Starting from a GraphQL schema with no directives - Amazon Neptune
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Starting from a GraphQL schema with no directives

You can start from an empty Neptune database and use a GraphQL schema with no directives to create the data and query it. The command below automatically creates Amazon resources to do this:

neptune-for-graphql \ --input-schema-file (your GraphQL schema file) --create-update-aws-pipeline \ --create-update-aws-pipeline-name (name for your new GraphQL API) \ --create-update-aws-pipeline-neptune-endpoint (your Neptune database endpoint):(port number) \ --output-resolver-query-https

The GraphQL schema file must include the GraphQL schema types, as shown in the TODO example below. The utility analyzes your schema and creates an extended version based on your types. It adds queries and mutations for the nodes stored in the graph database, and if your schema has nested types, it adds relationships between the types stored as edges in the database.

The utility creates an AppSync GraphQL API, and all the Amazon resources required. These include a pair of IAM roles and a Lambda function that contains the GraphQL resolver code. When the command completes, you can find a new GraphQL API with the name you specified in the AppSync console. To test it, use Queries in the AppSync menu.

The example below illustrates how this works:

Todo example, starting from a GraphQL schema with no directives

In this example we start from a Todo GraphQL schema with no directives, which you can find in the ???samples??? directory. It includes these two types:

type Todo { name: String description: String priority: Int status: String comments: [Comment] } type Comment { content: String }

This command processes the Todo schema and an endpoint of an empty Neptune database to create a GraphQL API in Amazon AppSync:

neptune-for-graphql / --input-schema-file ./samples/todo.schema.graphql \ --create-update-aws-pipeline \ --create-update-aws-pipeline-name TodoExample \ --create-update-aws-pipeline-neptune-endpoint (empty Neptune database endpoint):(port number) \ --output-resolver-query-https

The utility creates a new file in the output folder called TodoExample.source.graphql, and the GraphQL API in AppSync. The utility infers the following:

  • In the Todo type it added @relationship for a new CommentEdge type. This instructs the resolver to connect Todo to Comment using a graph database edge called CommentEdge.

  • It added a new input called TodoInput to help the queries and mutations.

  • It added two queries for each type (Todo, Comment): one to retrieve a single type using an id or any of the type fields listed in the input, and the other to retrieve multiple values, filtered using the input for that type.

  • It added three mutations for each type: create, update and delete. The type to delete is specified using an id or the input for that type. These mutations affect the data stored in the Neptune database.

  • It added two mutations for connections: connect and delete. They take as input the node ids of the from and to vertices used by Neptune and the connection are edges in the database.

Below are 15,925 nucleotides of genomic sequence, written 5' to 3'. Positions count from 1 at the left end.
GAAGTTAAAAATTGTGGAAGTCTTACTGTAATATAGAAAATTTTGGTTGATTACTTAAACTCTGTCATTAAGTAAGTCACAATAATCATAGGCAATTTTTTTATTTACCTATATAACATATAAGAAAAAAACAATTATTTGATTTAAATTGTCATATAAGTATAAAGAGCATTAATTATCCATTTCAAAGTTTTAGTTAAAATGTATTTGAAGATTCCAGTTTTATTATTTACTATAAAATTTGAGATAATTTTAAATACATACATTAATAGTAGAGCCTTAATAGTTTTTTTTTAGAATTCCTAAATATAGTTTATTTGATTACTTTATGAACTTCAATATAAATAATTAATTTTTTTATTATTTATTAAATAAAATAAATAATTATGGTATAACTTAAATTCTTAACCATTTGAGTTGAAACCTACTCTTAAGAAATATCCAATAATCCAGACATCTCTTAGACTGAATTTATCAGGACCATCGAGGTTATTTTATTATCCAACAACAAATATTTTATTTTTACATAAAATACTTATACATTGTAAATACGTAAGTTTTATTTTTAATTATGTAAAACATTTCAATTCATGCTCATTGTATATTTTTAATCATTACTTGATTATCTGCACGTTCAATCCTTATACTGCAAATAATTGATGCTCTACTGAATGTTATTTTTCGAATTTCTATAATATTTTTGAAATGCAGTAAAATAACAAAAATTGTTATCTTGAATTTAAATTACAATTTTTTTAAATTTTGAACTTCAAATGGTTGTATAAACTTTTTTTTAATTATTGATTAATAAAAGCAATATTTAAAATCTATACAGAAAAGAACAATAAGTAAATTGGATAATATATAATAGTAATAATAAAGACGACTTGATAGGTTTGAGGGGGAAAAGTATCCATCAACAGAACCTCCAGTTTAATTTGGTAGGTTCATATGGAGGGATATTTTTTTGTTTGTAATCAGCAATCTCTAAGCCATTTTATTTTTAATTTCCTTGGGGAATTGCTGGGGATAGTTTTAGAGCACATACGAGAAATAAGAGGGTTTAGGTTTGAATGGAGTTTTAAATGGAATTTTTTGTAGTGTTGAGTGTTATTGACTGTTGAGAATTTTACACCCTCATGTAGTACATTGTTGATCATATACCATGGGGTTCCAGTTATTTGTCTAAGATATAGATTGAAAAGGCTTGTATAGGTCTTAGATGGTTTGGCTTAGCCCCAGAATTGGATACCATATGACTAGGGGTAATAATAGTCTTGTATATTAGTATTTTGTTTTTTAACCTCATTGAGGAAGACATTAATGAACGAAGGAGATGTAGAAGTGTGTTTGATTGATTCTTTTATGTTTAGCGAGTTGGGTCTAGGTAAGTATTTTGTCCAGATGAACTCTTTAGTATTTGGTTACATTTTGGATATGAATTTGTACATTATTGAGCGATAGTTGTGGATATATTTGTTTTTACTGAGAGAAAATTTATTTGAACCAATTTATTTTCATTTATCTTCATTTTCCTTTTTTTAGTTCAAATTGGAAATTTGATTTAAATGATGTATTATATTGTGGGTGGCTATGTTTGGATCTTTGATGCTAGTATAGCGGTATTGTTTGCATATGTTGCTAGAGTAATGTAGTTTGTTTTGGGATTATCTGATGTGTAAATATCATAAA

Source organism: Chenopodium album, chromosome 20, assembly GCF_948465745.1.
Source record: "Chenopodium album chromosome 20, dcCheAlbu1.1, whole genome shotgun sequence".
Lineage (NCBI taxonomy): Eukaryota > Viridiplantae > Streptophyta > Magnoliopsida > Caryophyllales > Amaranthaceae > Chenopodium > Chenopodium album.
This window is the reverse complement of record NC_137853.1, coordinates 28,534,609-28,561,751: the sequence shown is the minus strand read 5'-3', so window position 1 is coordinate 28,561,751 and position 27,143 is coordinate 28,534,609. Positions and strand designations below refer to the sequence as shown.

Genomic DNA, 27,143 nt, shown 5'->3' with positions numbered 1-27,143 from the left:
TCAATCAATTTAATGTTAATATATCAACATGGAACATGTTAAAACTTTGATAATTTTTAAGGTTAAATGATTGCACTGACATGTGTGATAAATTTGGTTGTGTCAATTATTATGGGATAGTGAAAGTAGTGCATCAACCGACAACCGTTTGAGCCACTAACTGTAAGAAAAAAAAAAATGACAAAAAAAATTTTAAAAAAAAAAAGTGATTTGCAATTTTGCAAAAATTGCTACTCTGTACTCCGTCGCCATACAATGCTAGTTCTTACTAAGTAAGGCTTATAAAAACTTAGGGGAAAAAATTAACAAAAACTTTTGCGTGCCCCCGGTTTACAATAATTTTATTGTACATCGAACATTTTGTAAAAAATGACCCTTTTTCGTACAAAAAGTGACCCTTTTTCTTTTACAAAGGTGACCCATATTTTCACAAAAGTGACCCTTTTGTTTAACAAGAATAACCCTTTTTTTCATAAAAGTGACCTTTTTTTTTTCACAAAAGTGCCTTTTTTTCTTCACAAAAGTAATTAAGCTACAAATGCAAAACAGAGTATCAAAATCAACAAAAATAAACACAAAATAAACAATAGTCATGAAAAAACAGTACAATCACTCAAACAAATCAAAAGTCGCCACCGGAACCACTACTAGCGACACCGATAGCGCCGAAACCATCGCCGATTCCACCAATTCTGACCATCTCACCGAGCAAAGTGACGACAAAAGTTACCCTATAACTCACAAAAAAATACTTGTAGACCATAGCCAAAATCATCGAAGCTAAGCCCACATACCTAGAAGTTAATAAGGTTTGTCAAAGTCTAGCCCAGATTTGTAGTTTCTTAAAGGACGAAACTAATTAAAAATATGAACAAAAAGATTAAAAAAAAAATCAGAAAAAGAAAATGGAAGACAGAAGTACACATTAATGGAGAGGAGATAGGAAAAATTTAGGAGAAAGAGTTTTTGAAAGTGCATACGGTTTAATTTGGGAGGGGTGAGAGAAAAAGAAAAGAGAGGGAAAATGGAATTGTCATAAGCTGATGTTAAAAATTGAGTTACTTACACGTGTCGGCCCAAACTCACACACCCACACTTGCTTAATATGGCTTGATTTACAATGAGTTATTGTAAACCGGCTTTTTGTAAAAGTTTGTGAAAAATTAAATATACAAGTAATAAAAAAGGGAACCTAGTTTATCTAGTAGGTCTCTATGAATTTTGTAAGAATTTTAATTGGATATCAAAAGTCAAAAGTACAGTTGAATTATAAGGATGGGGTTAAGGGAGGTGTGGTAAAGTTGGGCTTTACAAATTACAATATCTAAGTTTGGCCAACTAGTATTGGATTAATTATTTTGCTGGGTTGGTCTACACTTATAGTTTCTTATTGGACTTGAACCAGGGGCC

The resolver recognizes the queries and mutations by their names, but you can customize them as shown below.

Here is the content of the TodoExample.source.graphql file:

type Todo { _id: ID! @id name: String description: String priority: Int status: String comments(filter: CommentInput, options: Options): [Comment] @relationship(type: "CommentEdge", direction: OUT) bestComment: Comment @relationship(type: "CommentEdge", direction: OUT) commentEdge: CommentEdge } type Comment { _id: ID! @id content: String } input Options { limit: Int } input TodoInput { _id: ID @id name: String description: String priority: Int status: String } type CommentEdge { _id: ID! @id } input CommentInput { _id: ID @id content: String } input Options { limit: Int } type Query { getNodeTodo(filter: TodoInput, options: Options): Todo getNodeTodos(filter: TodoInput): [Todo] getNodeComment(filter: CommentInput, options: Options): Comment getNodeComments(filter: CommentInput): [Comment] } type Mutation { createNodeTodo(input: TodoInput!): Todo updateNodeTodo(input: TodoInput!): Todo deleteNodeTodo(_id: ID!): Boolean connectNodeTodoToNodeCommentEdgeCommentEdge(from_id: ID!, to_id: ID!): CommentEdge deleteEdgeCommentEdgeFromTodoToComment(from_id: ID!, to_id: ID!): Boolean createNodeComment(input: CommentInput!): Comment updateNodeComment(input: CommentInput!): Comment deleteNodeComment(_id: ID!): Boolean } schema { query: Query mutation: Mutation }

Now you can create and query data. Here is a snapshot of the AppSync Queries console used to test the new GraphQL API, named TodoExampleAPI in this case. In the middle window, the Explorer shows you a list of queries and mutations from which you can pick a query, the input parameters, and the return fields. This screenshot shows the the creation of a Todo node type using the createNodeTodo mutation:

Screenshot showing the AppSync Queries console creating a Todo node

This screenshot shows querying all Todo nodes using the getNodeTodos query:

Screenshot showing the AppSync Queries console querying Todo nodes

After having created a Comment using createNodeComment, you can use the connectNodeTodoToNodeCommentEdgeCommentEdge mutation to connect them by specifying their ids. Here is a nested query to retrieve Todos and their attached comments:

Screenshot showing a nested query to retrieve Todos and their attached
          comments in the AppSync Queries console

If you want to make changes to the TodoExample.source.graphql file as described in Working with directives, you can then use the edited schema as input and run the utility again. The utility will then modify the GraphQL API accordingly.